Estrogen receptor-negative (ER-negative) breast cancers are extremely aggressive and associated with poor prognosis. In particular, effective treatment strategies are limited for patients diagnosed with triple receptor-negative breast cancer (TNBC), which also carries the worst prognosis of all forms of breast cancer; therefore, extensive studies have focused on the identification of molecularly targeted therapies for this tumor subtype. Here, we sought to identify molecular targets that are capable of suppressing tumorigenesis in TNBCs. Specifically, we found that death-associated protein kinase 1 (DAPK1) is essential for growth of p53-mutant cancers, which account for over 80% of TNBCs. Depletion or inhibition of DAPK1 suppressed growth of p53-mutant but not p53-WT breast cancer cells. Moreover, DAPK1 inhibition limited growth of other p53-mutant cancers, including pancreatic and ovarian cancers. DAPK1 mediated the disruption of the TSC1/TSC2 complex, resulting in activation of the mTOR pathway. Our studies demonstrated that high DAPK1 expression causes increased cancer cell growth and enhanced signaling through the mTOR/S6K pathway; evaluation of multiple breast cancer patient data sets revealed that high DAPK1 expression associates with worse outcomes in individuals with p53-mutant cancers. Together, our data support targeting DAPK1 as a potential therapeutic strategy for p53-mutant cancers.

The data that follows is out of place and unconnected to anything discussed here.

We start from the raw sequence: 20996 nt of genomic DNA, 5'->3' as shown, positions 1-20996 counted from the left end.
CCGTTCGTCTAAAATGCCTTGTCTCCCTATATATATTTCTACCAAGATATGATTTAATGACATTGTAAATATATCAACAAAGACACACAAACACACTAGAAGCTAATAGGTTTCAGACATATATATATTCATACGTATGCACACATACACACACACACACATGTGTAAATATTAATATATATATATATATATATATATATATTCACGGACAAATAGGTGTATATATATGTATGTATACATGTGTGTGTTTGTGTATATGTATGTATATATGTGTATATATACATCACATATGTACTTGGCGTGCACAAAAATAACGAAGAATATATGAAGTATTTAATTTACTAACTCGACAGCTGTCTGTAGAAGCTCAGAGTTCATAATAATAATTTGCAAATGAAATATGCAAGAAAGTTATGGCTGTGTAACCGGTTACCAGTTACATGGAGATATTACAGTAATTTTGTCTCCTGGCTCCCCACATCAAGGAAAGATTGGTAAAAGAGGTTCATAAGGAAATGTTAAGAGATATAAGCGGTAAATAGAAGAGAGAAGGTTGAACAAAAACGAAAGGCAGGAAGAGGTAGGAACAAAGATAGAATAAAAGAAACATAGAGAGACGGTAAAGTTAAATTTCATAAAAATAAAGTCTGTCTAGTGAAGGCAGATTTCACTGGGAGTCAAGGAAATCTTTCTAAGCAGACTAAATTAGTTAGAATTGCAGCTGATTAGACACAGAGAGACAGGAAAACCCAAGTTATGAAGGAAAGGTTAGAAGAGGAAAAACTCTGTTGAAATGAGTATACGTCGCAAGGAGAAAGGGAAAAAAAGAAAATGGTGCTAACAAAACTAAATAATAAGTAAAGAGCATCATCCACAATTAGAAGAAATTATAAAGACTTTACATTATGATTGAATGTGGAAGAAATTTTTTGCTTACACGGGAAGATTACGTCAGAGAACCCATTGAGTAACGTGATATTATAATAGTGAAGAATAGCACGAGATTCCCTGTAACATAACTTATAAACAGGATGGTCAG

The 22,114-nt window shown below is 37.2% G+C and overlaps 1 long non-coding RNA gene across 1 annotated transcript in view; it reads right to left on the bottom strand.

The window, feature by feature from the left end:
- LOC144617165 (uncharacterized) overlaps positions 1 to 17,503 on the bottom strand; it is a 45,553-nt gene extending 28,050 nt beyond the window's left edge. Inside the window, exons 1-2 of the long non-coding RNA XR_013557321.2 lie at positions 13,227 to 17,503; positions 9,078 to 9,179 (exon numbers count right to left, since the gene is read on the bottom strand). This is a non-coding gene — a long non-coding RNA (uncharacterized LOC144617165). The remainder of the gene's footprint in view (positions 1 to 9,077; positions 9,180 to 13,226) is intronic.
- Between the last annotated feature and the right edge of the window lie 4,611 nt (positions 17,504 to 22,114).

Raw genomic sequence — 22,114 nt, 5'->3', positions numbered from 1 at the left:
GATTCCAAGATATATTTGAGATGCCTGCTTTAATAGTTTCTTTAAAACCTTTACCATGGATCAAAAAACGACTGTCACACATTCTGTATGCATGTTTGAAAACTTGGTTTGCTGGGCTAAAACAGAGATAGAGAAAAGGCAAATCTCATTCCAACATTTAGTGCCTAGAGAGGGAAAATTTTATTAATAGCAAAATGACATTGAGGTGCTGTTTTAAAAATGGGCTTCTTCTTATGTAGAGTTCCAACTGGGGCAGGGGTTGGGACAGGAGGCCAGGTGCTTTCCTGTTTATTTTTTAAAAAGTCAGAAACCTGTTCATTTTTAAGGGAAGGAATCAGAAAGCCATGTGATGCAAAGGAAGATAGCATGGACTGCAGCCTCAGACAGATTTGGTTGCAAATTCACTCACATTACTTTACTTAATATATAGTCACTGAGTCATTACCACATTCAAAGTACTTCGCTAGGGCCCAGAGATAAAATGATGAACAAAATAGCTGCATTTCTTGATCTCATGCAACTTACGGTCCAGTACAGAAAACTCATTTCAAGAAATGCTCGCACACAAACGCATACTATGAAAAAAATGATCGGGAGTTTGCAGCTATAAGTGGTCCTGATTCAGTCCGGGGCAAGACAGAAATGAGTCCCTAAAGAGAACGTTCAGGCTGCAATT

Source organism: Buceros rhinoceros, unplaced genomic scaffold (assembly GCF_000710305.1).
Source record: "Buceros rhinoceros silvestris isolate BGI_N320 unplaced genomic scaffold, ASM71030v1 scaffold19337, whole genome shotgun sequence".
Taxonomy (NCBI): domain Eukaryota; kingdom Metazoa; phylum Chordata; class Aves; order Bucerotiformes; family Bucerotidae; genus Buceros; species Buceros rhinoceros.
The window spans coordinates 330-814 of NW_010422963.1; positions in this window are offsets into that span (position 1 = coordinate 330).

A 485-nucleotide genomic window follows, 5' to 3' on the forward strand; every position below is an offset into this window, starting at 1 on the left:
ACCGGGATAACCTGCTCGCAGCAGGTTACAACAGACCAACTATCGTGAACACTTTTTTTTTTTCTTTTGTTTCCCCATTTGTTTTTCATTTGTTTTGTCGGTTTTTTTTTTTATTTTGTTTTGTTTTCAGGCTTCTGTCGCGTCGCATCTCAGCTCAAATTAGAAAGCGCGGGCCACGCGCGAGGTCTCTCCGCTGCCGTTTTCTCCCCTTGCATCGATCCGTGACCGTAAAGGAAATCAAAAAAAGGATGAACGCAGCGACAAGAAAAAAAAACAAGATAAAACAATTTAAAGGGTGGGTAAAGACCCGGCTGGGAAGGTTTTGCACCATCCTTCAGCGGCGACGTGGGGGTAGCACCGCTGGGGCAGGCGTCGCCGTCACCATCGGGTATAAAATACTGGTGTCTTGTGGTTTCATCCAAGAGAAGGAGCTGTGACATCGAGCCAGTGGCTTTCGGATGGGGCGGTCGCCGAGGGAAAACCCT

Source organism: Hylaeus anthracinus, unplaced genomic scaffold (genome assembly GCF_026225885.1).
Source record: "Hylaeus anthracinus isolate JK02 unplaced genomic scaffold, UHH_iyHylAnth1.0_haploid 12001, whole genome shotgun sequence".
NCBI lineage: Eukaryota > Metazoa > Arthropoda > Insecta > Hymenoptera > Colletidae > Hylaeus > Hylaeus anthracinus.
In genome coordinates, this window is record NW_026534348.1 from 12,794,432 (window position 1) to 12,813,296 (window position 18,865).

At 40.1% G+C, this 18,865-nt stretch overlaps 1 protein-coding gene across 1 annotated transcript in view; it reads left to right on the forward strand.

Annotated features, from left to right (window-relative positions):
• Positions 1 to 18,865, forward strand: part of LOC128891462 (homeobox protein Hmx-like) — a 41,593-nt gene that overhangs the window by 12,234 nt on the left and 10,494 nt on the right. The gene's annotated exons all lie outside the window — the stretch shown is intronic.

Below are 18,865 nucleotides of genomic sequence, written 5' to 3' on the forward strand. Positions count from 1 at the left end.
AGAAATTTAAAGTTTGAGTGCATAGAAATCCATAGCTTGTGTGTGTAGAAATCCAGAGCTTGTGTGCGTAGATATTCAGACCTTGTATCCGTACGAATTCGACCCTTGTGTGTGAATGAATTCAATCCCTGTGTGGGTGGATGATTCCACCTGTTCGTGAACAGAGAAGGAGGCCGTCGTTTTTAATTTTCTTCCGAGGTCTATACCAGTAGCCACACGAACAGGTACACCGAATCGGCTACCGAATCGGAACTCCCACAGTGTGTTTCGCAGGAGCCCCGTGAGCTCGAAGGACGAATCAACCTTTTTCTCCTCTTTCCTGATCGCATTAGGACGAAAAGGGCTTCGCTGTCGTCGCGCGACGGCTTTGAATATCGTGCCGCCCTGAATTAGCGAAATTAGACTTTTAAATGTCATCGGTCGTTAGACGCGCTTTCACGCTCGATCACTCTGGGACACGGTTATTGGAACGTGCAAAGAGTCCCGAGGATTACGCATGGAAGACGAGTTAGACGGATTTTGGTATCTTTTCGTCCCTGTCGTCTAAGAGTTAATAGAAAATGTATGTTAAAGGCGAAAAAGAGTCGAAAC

ASJC Scopus subject areas